Sometimes, when I try to remember my life before Shawn, I draw a blank. I can remember fun college parties, my awesome job working at a summer camp, and a general warm feeling about childhood. But right now, everything still seems a bit hazy, and thus my memories aren’t always so clear. For those memories, I need people from way back when. I need people like my friend Gabrielle.
Gabe and I met in Italy, thrown together as roommates in a city where we didn’t speak the language or know the culture. It was the spring of 2000, and we were young and stupid and adventurous. We had a deliriously fun 5 months together and have remained close friends ever since. So when she texted me, “what are your plans next weekend?” I immediately cleared my schedule to see her.
We spent Saturday taking walks and drinking coffee and talking about Shawn. She knew him well, as we’d all spent a number of years in DC together before she’d moved away. That night I decided we should go out to dinner. I forgot to make reservations and so the only time I could get was a 5:15 reservation. We went anyway, and sat next to an elderly couple who were both well into their 90s.
“So,” Gabe asked me at dinner, “what things are turning out to be harder than you thought? Or is anything turning out to be easier? Or do you just feel like it’s all hard, like you expected?”
Here’s what I told her:
Single parenting is turning out to be harder than I initially expected. I guess when I was facing the possibility of life without Shawn, I imagined it would be similar to when he would travel for work. But it’s so much harder. Because there’s just me, and I know that. Because there’s no end to it being just me. Because I have my own grief and can’t handle the tantrums or the whining like I once could. Because even with a million friends around me, and my dad living with me, the only person who can put my kids to bed and cuddle with them at night is me.
Not everything is quite that impossible. Organizing the money situation, and making sure we’ll be okay financially is a huge stress, for sure. Since I did absolutely nothing with our finances before this year, I was worried I might never be able to understand them. But I figured out how to auto-pay most of my bills, I managed to make sure the mortgage was covered, and I even got together all of our tax documents. It’s not pretty, and I know I’ve overpaid for some of the services I’ve needed, but I’m doing it.
The thing that’s been about like I expected, if I could expect it at all, was the grief I feel from missing Shawn. Because he was sick for 6 weeks, and we knew that it was possible he would die at a young age, I started thinking about this prospect before he died. The grief I felt then was so overwhelming it nearly made me unable to function. And yet even with this anticipatory grief, I assumed that it would be worse if he died.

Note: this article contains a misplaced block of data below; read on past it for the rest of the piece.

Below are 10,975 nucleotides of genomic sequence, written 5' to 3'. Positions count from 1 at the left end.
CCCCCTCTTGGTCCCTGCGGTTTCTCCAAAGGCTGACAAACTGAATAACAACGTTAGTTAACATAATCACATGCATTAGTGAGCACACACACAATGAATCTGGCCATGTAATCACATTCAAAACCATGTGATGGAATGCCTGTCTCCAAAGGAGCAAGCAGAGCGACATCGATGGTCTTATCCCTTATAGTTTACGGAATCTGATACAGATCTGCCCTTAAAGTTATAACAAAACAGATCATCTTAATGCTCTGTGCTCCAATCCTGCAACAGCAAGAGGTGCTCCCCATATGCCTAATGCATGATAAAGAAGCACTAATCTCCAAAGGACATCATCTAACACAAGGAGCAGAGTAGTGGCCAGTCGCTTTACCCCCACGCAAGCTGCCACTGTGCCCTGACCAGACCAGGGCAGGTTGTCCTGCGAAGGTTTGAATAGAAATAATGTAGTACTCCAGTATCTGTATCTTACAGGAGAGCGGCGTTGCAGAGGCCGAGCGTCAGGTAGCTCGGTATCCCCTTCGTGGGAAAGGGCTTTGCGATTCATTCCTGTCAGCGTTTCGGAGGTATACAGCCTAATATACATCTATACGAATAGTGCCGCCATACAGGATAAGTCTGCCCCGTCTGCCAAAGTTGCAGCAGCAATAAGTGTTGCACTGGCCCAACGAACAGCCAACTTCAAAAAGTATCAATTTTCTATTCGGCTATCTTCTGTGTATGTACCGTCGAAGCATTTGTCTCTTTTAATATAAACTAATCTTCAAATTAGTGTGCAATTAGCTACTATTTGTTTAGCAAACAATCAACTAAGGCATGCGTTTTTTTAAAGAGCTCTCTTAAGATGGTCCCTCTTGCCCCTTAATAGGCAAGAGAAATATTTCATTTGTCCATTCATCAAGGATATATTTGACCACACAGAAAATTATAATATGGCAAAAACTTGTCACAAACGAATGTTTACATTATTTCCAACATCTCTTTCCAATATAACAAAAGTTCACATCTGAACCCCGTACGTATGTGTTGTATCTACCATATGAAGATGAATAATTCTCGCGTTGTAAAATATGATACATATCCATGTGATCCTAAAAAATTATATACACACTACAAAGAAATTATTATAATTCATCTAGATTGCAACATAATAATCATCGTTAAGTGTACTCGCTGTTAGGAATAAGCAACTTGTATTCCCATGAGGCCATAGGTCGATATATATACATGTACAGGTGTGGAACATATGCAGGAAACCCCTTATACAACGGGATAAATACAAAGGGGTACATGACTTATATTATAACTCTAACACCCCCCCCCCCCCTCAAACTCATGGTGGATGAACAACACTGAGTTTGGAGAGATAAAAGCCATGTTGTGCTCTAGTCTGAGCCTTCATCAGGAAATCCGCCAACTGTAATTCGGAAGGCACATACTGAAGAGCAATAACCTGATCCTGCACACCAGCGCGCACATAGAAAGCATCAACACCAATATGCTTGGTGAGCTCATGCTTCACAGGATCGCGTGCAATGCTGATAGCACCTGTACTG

I was right. It’s worse.
What I told Gabe at dinner that night was everything I’ve said a million times before – that I miss him as a partner, as the one who loved me more than anyone. That some days it’s hard to get up and function because I don’t even know who I am without him. I was always half of the pair Shawn and Marjorie, Marjorie and Shawn. Now it’s just me and I’m not even sure what that means.
Gabe looked at me and said, “I knew you before him.”
She continued, “You were incredible then and you still are now. You are enduring the worst pain, but I know who you are. Who you are, at your core, hasn’t changed. I know I’m right. I knew you before.”
She proceeded to tell me all the wonderful things she knows about me now, and remembered about me as a 21-year-old. I started crying, though I guess I just continued crying from earlier in our conversation. The two 90-year-olds were seated just a few feet from us, and I could feel them looking over at me, if only slightly.
They distracted me for a moment. Why couldn’t that be us? Why couldn’t 50 more years go by and Shawn and I walk into this restaurant, me holding his hand and him smiling at me? That was what we were supposed to do. That was the plan, dammit. He was supposed to be mine until the end of time, or at least until we organized our days around dinner at 5:15.
“I just feel so lost without him,” I told Gabe. She understood.
The next day, after she headed home, I got a text from her. “If you ever need reminders of how amazing you were before you met Shawn, I’m your girl,” she wrote. “Your years together only enhanced the awesome that was always there.”
Maybe more than ever, I need people like my friend Gabe. Her words are a great ego boost in a time when I desperately need them. But more important, she can remind me of who I am. Of who I’ve always been. Even when I can’t remember myself.